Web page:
A new two-year study charting the gaming habits of over 3,000 Singaporean school kids claims that nearly one in 10 were 'addicts', suffering from increased levels of depression and anxiety and a noticeable drop in performance at school.

However, a number of leading British psychologists and videogame researchers have questioned the basis of this latest 'videogame addiction study' from Singapore.

Reuters reported on the latest 'controversial' new study, quoting Douglas A Gentile, from Iowa State University, one of the researchers behind the latest research.

"When children became addicted, their depression, anxiety, and social phobias got worse, and their grades dropped," said Gentile. "When they stopped being addicted, their depression, anxiety, and social phobias got better."

Addiction versus preoccupation

Leading British academic Dr Mark Griffiths, director of the International Gaming Research Unit at Nottingham Trent University has raised some important questions about the new research, telling TechRadar:

"The [latest] study is important because it is a longitudinal study and has followed a cohort over a two-year period and because of the range of measures used shows what sorts of other comorbidity (eg, depression) may have associations with video game playing.

"Unfortunately, the study does not conclusively show the existence of video game addiction as the measure used to assess pathological gaming may in fact be measuring preoccupation rather than addiction. My own research has shown that excessive video game play is not necessarily addictive play and that many video gamers can play for long periods without there being any negative detrimental effects.

"If 9 per cent of children were genuinely addicted to video games there would be video game addiction clinics in every major city! Almost all screening instruments used to measure video game addiction are likely to significantly overestimate 'pathological' or 'addictive' gaming."

That said, Dr Griffiths does think that "video game addiction exists in a small minority of individuals based on the many studies I have carried out myself," adding that, "in the most extreme cases, video game addicts display many of the signs and symptoms found in more traditional addictions.

"Many people would argue that video games cannot be addictive because it doesn't involve the ingestion of a psychoactive drug such as alcohol or nicotine.

"However, gambling is one behavioral addiction that has been studied in depth (and is my own speciality), and there is lots of evidence that gambling can be genuinely addictive. If a behaviour like gambling can become addictive there is no theoretical reason why video game playing can't be seen similarly."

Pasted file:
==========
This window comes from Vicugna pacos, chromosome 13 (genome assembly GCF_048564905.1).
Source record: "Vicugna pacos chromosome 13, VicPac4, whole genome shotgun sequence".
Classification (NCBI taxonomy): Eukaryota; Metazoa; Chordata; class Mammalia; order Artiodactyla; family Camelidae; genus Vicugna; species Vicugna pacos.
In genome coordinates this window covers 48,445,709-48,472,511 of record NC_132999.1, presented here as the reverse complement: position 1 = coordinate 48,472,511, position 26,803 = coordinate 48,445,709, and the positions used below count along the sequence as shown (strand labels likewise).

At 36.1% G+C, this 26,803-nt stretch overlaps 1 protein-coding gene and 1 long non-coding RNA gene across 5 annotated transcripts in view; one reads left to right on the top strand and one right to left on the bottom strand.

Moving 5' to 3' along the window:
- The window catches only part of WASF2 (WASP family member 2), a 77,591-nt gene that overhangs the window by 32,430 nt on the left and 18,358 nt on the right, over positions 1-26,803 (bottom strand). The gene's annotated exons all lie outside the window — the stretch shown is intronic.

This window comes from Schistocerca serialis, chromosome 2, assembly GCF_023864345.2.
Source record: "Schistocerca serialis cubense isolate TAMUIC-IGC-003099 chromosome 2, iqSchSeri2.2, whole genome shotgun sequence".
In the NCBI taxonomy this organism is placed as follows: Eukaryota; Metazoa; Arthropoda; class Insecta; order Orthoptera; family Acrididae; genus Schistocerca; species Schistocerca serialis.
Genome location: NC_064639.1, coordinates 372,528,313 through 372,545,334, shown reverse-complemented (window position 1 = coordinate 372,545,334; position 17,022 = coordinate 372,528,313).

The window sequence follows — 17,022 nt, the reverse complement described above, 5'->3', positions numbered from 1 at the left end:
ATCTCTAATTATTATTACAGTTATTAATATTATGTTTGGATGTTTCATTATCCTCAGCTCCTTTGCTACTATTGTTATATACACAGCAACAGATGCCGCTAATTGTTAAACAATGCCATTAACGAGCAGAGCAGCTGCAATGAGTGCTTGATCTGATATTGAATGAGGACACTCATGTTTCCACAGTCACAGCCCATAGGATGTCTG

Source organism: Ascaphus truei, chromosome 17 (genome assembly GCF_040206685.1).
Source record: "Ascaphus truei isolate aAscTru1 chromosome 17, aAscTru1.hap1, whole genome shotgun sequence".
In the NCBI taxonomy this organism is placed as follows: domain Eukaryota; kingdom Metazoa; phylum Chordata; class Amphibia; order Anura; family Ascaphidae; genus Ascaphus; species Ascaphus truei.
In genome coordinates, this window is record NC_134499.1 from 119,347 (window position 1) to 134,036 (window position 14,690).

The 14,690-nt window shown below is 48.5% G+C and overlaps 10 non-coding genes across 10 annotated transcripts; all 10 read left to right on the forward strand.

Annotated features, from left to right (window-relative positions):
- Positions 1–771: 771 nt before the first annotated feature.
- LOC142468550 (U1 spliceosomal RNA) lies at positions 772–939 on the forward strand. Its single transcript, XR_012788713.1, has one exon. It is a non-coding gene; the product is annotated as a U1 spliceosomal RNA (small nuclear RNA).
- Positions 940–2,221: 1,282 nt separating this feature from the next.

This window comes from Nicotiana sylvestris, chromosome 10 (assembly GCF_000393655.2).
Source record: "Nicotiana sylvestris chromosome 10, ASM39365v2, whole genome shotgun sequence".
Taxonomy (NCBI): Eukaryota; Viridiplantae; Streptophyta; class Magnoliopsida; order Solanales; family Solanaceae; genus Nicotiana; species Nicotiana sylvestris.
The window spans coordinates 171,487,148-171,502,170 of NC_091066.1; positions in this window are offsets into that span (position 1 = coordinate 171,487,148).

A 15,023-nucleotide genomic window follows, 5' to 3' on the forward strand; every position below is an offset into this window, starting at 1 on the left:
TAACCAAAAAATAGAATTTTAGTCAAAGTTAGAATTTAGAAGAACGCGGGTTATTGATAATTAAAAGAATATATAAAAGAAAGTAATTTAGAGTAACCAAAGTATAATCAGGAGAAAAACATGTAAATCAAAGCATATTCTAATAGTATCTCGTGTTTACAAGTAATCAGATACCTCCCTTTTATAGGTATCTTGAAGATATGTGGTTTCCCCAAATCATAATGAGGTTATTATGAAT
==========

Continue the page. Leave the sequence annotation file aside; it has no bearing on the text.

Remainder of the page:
What does gaming addiction mean?

Back to the Singaporean study, Dr Nigel Holt, a psychologist from Bath, thinks that the study appears not to address the problem properly.

"When we do research with people we use tools, like questionnaires that are valid for the task we are doing. Just as a hammer is a valid tool for making nails go into walls – we have to ensure that the method we choose to collect data is valid. In this case, I would question the validity of that particular questionnaire.

"We need now to question what addicted means. It seems to me that a few hours a day gaming is reliably different from 17 hours a day gaming, so when is there an addiction? If these kids spent three hours a day with their dog in the garden would you say they were addicted to their dog? Would you say that because kids in the 1950s spent most of their time outside playing in the fresh air that they were addicted to playing in fresh air?"

Finally, internet psychologist Graham Jones questioned the fact that this latest study was based on self-reporting questionnaires.

"They can provide some useful insights, but unless the questionnaire was extremely well-designed, or there were some counterbalancing aspects to the study, the chances are people do not accurately report their true level of activity."

"There is often a popular assumption that playing video games for hours on end is a problem. Frequently the problem has arisen before the game playing begins; the game playing is a symptom, not a cause."

Via Reuters and The Official Journal of American Pediatrics Online